Wednesday, September 16, 2009

Lotteries: a tax on the gullible

The Toronto Sun:

The launch of Lotto Max -- the first new national lottery since Super 7 was launched 15 years ago -- has been about three years in the making, a coast-to-coast effort between the provincial lottery corporations.

Why are governments in the business of running lotteries in the first place?

Yes, it is a money maker, and the money does provide cash for health and schools, but is that the government's job?

Isn't it, in a roundabout way, a form of wealth re-distribution? Except that the people who play these games tend to be on the lower end of the socio-economic spectrum...

And yes, they do give their money away voluntarily...but should governments be in the business of routinely taking money people's money for a non-tangible, dubious benefit, i.e. a chance at winning a jackpot?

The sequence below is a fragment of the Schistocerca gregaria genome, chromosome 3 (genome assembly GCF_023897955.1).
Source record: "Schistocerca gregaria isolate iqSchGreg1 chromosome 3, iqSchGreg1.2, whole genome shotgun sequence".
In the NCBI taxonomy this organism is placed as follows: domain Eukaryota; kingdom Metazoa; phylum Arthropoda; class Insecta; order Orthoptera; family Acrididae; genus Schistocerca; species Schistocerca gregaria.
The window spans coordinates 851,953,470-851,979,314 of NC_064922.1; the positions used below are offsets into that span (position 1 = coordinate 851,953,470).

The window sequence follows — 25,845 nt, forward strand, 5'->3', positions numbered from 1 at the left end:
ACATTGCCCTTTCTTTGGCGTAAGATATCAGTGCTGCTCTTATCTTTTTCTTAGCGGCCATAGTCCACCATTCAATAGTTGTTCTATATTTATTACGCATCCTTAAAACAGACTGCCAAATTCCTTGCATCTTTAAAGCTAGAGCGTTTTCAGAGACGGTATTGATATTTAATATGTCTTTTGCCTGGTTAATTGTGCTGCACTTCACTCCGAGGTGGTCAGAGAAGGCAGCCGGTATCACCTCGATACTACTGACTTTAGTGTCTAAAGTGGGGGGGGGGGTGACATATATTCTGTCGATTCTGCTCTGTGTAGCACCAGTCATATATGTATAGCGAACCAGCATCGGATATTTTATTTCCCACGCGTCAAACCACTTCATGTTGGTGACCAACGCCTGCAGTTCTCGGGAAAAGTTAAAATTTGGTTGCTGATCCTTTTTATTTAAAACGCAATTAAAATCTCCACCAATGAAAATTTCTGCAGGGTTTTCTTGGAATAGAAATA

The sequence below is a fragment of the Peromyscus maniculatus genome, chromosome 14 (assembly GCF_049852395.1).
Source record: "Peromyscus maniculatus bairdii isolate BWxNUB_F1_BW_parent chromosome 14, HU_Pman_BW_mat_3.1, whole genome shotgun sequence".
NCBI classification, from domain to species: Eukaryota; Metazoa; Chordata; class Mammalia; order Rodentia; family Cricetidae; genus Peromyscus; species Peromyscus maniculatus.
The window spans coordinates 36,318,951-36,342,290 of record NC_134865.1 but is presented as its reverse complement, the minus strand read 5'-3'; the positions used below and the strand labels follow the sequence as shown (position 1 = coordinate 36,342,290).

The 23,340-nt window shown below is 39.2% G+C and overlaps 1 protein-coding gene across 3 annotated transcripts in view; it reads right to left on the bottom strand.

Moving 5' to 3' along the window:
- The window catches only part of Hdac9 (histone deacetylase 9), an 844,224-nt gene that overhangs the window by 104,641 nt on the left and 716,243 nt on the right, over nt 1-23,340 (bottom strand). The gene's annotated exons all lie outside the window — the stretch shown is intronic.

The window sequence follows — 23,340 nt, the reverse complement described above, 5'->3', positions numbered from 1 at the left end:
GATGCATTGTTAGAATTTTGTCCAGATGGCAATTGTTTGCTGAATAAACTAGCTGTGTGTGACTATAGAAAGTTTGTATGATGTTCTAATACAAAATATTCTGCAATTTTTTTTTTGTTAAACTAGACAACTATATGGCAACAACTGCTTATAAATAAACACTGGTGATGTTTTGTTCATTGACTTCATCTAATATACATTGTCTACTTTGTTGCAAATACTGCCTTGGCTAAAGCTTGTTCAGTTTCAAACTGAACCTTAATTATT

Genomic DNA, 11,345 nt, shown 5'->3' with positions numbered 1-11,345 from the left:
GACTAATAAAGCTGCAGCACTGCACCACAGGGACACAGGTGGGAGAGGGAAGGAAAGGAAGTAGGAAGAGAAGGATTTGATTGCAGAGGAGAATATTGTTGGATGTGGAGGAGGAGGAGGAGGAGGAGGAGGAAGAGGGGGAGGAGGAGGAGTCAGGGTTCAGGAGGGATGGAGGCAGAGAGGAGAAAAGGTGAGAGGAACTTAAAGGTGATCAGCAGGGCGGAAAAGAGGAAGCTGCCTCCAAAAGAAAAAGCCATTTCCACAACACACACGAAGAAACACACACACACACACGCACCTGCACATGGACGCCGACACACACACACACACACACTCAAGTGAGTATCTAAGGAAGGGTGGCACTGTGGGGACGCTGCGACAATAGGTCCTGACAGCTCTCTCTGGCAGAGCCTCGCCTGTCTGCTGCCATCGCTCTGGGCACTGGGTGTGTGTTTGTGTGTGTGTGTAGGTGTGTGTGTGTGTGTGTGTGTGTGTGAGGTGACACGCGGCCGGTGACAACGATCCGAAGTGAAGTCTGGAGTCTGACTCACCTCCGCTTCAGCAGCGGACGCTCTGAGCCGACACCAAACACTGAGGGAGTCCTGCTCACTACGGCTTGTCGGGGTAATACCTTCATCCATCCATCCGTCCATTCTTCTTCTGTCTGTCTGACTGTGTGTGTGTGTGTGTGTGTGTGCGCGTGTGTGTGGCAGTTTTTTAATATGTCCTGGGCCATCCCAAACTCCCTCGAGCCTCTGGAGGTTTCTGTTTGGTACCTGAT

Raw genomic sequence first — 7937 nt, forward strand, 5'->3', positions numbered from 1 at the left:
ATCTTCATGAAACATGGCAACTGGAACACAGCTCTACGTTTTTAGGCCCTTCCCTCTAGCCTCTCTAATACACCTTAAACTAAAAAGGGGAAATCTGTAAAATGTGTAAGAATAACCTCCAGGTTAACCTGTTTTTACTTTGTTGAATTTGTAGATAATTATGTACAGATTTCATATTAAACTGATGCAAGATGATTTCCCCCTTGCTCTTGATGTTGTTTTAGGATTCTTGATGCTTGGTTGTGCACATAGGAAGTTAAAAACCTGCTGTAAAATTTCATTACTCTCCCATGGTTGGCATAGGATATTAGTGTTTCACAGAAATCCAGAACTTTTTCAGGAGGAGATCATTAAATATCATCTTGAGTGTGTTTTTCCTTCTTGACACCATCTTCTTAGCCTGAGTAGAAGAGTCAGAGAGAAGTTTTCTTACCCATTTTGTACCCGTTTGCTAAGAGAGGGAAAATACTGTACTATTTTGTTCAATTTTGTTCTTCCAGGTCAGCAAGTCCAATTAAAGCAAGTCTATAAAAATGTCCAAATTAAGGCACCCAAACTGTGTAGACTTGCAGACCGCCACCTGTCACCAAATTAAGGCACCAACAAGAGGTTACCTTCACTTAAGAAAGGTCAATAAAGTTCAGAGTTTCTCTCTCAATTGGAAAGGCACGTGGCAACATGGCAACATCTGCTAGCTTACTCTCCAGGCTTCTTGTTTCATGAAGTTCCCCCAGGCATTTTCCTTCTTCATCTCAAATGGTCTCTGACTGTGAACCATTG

In Canada, one of the first government-sponsored lotteries was sponsored by Mayor Drapeau of Montreal to help pay for Expo 67.

I can see the wisdom of holding a project-by-project draw to fund projects.

But that should be a function of the revenue department, on an as-needed basis.

Government shouldn't be in the gambling business.

Gambling fuels all kinds of unrealistic thoughts and behaviour. As nice as it would be to win the 14 million dollar jackpot, the prospect of winning it is pretty slim, and selling the dream is a bit of a rip off. You don't have to pay money to dream about it.

But people buy into it.

If people want to buy into it, that's their affair.

But governments shouldn't be involved in what amounts to a mass swindle.